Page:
Writing Effective Decisions
Step 1: Identify the Issue
Clearly identify the issues or questions you have to determine. You can use a question prompt to identify the issue. For example, did the student violate the academic integrity policy by cheating? Ensure that you have the jurisdiction to make the decision and have the relevant policies on hand.
Step 2: Determine the Rules
Make sure you know and clearly understand the rules that apply. Make sure the rules provide you with the authority to make the decision and that you understand the scope and limits of that authority. Rules include university and faculty specific academic regulations or policies.
Step 3: Give Notice of your Decision
Make sure you inform students affected by your in advance of your decision. Explain the decision-making process and the rules that apply, including the specific criteria you will use to make the decision. Share any information or evidence that you will rely on to make your decision.
Step 4: Gather Evidence
Determine and gather the information and evidence you need to make a well-informed decision. If you don’t have the information you need, then make the necessary attempts to obtain it. Resolve any conflicting evidence and be prepared to explain how you considered the information to reach your conclusion. Make sure you are basing your decision only on relevant facts in light of the rules that apply.
** If you are the investigator in the matter consider the following**
Make reasonable inquiries or investigations before making a decision. A decision that will negatively affect a person should not be based merely on suspicion, gossip or rumour. There must be facts or information to support all negative findings. The best way of testing the reliability or credibility of information is to disclose it to a person in advance of a decision
Act fairly and without bias. If, in the course of a hearing, a person raises a new issue that questions or casts doubt on an issue that is central to a proper decision, it should not be ignored. Proper examination of all credible, relevant and disputed issues is important;
• Conduct the investigation without unnecessary delay; and
• Ensure that a full record of the investigation has been made.
Step 5: Provide an Opportunity to be Heard
Invite the student to provide you with any information they have. It is important to get the student’s side of the story before you make your decision. It is also important that they have an opportunity to respond to information that may adversely affect them and present any contrary information. Make sure that you give the person enough time to respond to you.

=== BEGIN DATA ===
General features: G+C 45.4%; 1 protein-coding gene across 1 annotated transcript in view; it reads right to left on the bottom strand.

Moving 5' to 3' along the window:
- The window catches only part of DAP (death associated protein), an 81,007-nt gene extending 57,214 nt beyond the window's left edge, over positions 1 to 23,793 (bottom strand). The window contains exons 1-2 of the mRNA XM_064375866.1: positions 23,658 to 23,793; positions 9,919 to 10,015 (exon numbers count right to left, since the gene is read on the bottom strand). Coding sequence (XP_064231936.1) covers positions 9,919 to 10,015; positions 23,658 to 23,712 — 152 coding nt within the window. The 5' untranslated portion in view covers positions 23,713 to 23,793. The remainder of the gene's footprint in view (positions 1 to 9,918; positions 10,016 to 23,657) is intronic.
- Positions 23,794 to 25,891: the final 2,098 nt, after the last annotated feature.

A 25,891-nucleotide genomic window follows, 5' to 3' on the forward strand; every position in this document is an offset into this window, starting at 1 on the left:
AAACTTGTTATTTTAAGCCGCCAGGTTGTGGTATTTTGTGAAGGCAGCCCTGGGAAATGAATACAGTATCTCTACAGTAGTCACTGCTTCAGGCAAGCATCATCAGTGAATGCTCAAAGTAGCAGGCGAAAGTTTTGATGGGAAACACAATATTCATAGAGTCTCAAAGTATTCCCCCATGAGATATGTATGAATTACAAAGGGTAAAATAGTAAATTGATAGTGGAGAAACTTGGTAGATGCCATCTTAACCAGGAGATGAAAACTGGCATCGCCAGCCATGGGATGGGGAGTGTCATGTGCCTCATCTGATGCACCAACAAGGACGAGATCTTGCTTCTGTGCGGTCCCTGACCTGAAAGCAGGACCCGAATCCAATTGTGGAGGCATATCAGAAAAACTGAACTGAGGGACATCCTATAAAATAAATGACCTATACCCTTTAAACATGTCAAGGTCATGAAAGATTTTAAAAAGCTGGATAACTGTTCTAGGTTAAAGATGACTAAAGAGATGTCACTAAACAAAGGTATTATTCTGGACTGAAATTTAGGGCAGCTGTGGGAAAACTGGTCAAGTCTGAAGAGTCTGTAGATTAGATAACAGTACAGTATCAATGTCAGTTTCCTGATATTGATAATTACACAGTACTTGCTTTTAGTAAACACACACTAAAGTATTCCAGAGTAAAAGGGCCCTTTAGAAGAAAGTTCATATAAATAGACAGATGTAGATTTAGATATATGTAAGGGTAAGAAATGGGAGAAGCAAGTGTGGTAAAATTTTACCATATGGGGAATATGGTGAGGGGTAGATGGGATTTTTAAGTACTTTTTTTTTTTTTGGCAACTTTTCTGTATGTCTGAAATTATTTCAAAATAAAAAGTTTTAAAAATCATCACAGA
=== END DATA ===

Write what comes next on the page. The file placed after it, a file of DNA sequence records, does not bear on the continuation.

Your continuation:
Step 6: Make your Decision in a Timely Manner
Make your decision by applying the rules to the information you gathered. Make sure you understand and follow the rules that apply, consider only relevant information, reasonably exercise any discretionary power you have and make your decision based on the individual circumstances of the case before you. Your analysis of the facts should be clearly tied to the rules that apply and lead to a logical and reasonable conclusion.
A timely decision is made within reason or permitted by policy. An unreasonable delay may impact students’ future academic progress and would be unfair.
Step 7: Communicate Your Decision by Providing Reasons
Your reasons need not be long, but concise and sufficient. Explain your reasons for making the decision in simple language. Make sure you explain how you applied the rules to the information and evidence in order to reach a decision. It is important to explain how you considered the person’s information and argument, and how you factored it into your decision. Make sure there are no gaps in your reasoning – the person receiving your decision should not have to guess how you made your decision or fill in gaps to understand your decision.
Reasons explain how and why a decision was made and can help lead to:
• Greater acceptance of decisions
• Better informed reviews and appeals
• Transparency in decision making
• Increased public accountability
Step 8: Give Information About Appeal or Review
Give information about appeal or review options. Tell the person about any appeal or review processes that are available to them if they are dissatisfied with your decision. Make sure to also tell them about any time limits that apply.
Step 9: Document Your Decision
Clearly document your decision so that others can see what information and evidence you looked at, what rules you applied, and how you reached your conclusion. If you rejected certain evidence in the process, explain the reason why.
Adapted from the BC Ombudsperson Quick Tips Guide